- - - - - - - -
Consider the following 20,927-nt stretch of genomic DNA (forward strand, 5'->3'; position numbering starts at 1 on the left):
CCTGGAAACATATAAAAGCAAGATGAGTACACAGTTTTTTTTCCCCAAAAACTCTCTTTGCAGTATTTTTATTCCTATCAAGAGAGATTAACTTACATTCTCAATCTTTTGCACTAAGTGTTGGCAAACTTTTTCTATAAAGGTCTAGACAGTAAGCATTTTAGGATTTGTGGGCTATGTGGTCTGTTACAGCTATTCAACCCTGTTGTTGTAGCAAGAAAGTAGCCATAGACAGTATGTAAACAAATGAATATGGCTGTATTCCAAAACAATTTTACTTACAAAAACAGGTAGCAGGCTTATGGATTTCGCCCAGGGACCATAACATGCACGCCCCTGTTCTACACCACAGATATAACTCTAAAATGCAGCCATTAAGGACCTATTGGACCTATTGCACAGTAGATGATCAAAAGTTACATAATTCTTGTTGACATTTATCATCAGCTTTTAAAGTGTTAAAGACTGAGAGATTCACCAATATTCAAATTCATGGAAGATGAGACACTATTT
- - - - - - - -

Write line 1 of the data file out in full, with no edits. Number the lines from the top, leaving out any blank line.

Consider the following 20,927-nt stretch of genomic DNA (forward strand, 5'->3'; position numbering starts at 1 on the left):